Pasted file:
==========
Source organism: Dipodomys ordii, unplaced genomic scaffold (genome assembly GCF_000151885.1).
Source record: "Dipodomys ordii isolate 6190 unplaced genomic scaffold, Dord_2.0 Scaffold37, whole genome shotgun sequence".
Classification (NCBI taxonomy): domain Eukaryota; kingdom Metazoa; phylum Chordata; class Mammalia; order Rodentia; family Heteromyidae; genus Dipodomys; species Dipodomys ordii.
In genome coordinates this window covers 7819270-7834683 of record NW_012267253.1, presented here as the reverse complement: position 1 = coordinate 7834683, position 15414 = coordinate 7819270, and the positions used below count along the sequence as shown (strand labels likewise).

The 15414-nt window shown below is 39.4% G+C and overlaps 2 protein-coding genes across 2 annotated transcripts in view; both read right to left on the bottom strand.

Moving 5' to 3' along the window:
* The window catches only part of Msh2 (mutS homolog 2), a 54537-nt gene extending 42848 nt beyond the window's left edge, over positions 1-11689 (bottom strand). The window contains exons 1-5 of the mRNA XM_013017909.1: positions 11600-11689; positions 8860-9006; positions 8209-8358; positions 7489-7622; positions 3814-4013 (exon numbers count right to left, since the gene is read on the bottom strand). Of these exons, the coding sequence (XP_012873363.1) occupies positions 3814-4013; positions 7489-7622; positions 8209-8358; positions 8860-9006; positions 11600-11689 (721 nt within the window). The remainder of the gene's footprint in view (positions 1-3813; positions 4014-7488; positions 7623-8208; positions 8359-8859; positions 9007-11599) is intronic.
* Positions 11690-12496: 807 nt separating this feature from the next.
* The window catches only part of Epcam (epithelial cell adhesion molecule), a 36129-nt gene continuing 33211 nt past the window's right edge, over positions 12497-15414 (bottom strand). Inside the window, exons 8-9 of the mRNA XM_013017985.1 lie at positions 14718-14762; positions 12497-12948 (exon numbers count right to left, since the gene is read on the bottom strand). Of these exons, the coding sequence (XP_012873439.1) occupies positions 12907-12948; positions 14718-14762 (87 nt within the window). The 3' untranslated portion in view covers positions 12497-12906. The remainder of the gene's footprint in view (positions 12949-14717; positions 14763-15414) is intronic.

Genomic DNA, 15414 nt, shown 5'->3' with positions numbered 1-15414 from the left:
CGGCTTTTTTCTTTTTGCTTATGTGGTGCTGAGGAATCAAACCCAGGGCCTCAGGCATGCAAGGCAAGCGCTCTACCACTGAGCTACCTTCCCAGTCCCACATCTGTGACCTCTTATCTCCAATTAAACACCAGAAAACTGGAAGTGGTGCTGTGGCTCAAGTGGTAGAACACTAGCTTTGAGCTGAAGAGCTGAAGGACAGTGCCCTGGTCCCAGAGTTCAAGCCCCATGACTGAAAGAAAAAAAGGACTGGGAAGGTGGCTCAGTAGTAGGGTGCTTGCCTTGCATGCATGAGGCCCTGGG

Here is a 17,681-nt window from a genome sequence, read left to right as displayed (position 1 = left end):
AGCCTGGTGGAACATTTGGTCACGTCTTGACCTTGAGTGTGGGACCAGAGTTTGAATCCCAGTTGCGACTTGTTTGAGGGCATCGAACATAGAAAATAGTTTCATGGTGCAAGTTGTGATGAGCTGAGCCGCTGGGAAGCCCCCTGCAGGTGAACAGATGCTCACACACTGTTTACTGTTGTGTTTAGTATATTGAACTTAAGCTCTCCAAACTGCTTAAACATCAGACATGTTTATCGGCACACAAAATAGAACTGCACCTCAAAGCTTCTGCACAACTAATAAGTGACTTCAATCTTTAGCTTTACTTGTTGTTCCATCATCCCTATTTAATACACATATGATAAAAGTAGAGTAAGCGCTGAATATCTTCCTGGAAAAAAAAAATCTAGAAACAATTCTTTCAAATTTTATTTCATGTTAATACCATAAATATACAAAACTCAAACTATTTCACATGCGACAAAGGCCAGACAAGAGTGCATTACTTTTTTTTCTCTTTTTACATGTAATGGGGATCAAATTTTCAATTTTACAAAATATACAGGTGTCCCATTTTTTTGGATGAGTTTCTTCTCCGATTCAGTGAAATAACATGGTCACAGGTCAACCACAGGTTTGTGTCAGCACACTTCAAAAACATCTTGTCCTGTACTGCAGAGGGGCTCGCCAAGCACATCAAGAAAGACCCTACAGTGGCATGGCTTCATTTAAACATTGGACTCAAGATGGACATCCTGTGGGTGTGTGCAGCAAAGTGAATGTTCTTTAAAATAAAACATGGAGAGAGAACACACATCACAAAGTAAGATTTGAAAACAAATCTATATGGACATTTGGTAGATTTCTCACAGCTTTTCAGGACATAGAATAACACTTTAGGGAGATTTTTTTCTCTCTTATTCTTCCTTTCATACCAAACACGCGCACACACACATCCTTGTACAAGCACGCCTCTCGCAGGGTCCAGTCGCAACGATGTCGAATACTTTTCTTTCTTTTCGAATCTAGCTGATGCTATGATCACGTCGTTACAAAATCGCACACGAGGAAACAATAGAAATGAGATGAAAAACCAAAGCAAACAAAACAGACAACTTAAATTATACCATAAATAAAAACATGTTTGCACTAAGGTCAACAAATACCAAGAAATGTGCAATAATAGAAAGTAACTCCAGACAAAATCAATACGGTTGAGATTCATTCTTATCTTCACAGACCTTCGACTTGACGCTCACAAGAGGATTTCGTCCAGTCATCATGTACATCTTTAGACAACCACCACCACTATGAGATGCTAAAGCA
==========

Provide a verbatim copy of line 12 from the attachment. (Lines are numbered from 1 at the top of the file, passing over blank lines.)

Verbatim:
Here is a 17,681-nt window from a genome sequence, read left to right as displayed (position 1 = left end):